Neilson believes the wider alcohol industry should be backing a mental health campaign – “it’s our responsibility to address it because we do make a drug” – although he acknowledged the great work being done at Lion (more on that later).

“I don’t have the answers but maybe stories like this can alert people to it and let them know they don’t have to be alone. If you’re struggling, let people know. I know there’s people in our industry who struggle with it on a daily basis.”

Neilson said he and his wife Anna, along with their wider families, were all living on the edge as Panhead went from zero to 100mph in a short time before it was sold to Lion. Homes were at stake if the investment hadn’t paid off.

“There was an unhealthy amount of stress and we were lucky we came through the other side of it – and our family was part of that journey too. The good thing was that we were all close enough to be able pipe up about it. Our board meetings were us sitting around on a Sunday cooking, eating and drinking and laying it all on the line – that took away a lot of stress and set us up for the next week.

“As we grew, we had a whole bunch of staff and wondering how we were supposed to pay them was the next biggest burden. Then you have to keep them safe because they’re under stress as well. We have had one staff member who couldn’t return to work because of mental health issues.”

That said, Neilson has a surprising revelation – his hardest time was after the brewery was sold in a multimillion-dollar deal. “The toughest thing for us mentally was the year after the acquisition – you’d think it would be a big, happy time, ‘yay, we don’t have this financial stress any more’, but there was stress around how people perceived you as selling out; reading stuff online and the mental beating you take for the decision you’ve made to sell this business you’ve grown.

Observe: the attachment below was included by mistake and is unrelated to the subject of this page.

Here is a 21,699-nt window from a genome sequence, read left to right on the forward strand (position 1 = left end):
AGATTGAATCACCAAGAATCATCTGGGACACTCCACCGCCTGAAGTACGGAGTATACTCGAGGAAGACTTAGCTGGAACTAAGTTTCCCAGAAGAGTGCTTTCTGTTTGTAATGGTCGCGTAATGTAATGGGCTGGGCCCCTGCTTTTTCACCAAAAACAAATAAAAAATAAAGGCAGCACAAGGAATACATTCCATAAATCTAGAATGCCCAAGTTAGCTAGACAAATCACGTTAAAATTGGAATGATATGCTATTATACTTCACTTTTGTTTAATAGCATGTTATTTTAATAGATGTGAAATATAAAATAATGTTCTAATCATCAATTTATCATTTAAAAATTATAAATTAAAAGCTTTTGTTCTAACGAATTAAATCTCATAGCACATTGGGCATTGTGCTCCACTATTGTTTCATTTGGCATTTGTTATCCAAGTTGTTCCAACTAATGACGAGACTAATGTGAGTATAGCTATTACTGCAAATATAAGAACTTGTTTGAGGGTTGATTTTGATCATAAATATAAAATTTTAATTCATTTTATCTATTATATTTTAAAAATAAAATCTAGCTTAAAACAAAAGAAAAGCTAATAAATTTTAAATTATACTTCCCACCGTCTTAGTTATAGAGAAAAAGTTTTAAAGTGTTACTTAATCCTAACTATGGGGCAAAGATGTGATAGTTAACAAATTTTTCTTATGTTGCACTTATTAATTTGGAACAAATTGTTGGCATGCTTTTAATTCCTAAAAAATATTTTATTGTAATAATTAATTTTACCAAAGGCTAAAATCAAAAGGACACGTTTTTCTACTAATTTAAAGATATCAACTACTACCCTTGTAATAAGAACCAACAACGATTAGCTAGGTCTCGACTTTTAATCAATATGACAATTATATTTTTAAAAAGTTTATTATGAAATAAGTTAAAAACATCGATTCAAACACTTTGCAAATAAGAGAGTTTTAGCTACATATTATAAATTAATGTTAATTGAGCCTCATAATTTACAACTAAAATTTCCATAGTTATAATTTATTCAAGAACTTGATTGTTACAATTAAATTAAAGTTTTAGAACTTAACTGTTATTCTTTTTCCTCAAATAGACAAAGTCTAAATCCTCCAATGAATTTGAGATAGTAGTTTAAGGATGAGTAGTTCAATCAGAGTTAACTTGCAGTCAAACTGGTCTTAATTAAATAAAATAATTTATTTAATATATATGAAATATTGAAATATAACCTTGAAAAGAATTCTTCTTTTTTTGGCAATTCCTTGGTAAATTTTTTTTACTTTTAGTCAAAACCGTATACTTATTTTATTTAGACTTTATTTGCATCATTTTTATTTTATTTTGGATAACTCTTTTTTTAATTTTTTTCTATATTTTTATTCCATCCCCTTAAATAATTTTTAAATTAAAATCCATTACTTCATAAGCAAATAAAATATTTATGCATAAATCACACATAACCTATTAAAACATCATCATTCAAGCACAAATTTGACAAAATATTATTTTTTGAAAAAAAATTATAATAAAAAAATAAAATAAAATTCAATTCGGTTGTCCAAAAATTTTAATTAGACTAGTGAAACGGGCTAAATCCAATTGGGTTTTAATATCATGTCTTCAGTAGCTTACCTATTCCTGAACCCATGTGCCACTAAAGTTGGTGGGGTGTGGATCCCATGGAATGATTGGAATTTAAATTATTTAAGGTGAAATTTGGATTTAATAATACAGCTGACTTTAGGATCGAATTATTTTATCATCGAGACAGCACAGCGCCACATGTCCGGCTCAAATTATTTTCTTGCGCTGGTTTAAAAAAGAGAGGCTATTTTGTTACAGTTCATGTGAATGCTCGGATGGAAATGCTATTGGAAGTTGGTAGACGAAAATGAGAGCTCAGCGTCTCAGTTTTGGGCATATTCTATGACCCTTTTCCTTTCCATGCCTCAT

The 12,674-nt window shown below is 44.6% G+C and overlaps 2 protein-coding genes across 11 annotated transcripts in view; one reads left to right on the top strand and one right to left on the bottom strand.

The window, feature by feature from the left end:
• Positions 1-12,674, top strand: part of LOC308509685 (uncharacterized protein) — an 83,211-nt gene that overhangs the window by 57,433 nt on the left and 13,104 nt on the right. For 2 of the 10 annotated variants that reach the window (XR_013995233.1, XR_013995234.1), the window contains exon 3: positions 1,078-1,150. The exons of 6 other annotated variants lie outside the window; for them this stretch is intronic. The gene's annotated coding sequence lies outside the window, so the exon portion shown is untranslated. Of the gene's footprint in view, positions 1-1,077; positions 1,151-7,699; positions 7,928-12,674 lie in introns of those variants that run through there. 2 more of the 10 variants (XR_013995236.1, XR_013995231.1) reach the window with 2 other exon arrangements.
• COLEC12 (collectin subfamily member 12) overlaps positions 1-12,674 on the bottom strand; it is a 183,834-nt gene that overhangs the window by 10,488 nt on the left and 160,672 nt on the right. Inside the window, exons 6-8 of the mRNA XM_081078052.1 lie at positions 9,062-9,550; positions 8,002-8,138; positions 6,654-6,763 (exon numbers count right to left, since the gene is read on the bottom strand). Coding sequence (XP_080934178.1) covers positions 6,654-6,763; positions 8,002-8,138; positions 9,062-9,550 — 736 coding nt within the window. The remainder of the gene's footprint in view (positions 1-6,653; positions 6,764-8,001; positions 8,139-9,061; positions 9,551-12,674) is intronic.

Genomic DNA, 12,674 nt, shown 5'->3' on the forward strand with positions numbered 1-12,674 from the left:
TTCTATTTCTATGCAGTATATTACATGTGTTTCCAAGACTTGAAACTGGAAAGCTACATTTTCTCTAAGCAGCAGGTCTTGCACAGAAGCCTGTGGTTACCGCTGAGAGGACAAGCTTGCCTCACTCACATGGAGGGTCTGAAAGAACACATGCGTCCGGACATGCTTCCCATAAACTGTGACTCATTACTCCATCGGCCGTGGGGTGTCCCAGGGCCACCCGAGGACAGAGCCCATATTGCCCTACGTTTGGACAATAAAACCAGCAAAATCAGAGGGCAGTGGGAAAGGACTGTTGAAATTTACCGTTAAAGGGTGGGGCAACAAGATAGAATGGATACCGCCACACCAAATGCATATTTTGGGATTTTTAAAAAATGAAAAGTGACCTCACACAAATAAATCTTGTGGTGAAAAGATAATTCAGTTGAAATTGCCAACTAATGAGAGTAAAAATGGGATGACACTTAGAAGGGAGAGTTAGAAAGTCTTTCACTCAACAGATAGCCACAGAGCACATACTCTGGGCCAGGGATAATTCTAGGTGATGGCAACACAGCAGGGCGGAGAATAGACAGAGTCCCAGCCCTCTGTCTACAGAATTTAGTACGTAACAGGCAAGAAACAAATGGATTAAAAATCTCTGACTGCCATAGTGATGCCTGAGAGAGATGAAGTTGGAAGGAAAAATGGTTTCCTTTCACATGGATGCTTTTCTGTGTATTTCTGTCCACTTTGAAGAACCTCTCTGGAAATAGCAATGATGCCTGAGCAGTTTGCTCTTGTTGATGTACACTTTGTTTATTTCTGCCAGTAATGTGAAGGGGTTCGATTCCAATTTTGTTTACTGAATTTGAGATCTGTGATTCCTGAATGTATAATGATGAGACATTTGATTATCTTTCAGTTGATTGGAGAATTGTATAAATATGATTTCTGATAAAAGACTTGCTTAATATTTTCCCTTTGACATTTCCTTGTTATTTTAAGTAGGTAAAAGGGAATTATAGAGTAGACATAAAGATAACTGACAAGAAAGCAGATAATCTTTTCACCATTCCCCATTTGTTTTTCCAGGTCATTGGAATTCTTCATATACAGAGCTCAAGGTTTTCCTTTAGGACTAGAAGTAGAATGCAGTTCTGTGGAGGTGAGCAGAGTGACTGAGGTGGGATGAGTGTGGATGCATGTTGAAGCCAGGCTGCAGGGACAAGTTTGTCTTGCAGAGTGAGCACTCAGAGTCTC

“Beer is the only industry in the country where you sell a business and not everyone is celebrating for you. That was really tough. People don’t realise there are still faces behind the brand, that there are real people working there – Panhead is still run by 40 passionate people and for people to slag them off really hurts the team, the morale.”

While Neilson knows the upside of reviews on Untappd – who doesn’t love Supercharger? – he sees the “nasty side” of beer reviews too. “One person’s comments on a beer can ruin a brewer – I know some brewers who take it very personally, which is maybe not a good thing, but that reflects how seriously and passionately we take our beer, it’s everything to us.”

Anita Mitchell of McLeod’s Brewery with her dog Harley (Photo: Monica Mead)

Anita Mitchell of McLeod’s Brewery in Northland knows how hard depression can strike. She moved from Three Boys in Christchurch to Two Birds in Melbourne last year and when the pressure of work built, she found the lack of a support network was a critical missing piece.

“It really became a problem for me when last year after we moved to Melbourne – just completely changing country, starting a new job – it was a lot harder than I thought it would be and I was not coping with it,” Mitchell says.

“I was under huge pressure to get things done. Two Birds was the next level up from Three Boys – the expectation was that I could easily wash and fill 150 kegs in eight hours. The pressure and not having my network of really good industry friends created this perfect storm of depression and I went quite deep into it – and it got to the point where I wasn’t performing at work.

“I just wanted to get out but didn’t know how to get out. My partner Kelly couldn’t get full-time work so without my income we were stuffed. I felt trapped because I had to provide. I hated my job. When you’re in that position and you feel so stuck it’s easy to get into a downward spiral – the beer’s in the fridge and a couple of beers on a Monday, Tuesday, Wednesday becomes three and by the end of the week you’re adding a bottle of wine and some whisky.

“It got to the point on a couple of mornings where I couldn’t get out of bed – I just couldn’t face it any more. I would do the late shift there and I was thinking about what tanks to hang myself between. It was horrible – I felt so stuck. The beer community in Christchurch is really strong and to lose that circle of industry folk was huge for us and we never got that in Australia.”

Mitchell was determined to grind out a year so it would look better on her CV, but the law in Australia allows an employer to sack an under-performing worker who’s been there for less than a year.

“They had picked up on my poor performance and one Monday they called me in and said we’re going to pay you out. Empty your locker and go.

“It was huge sense of relief – they’d made the decision for me. Luckily, Kelly had picked up a contract to start a job the next day so money wasn’t an issue.”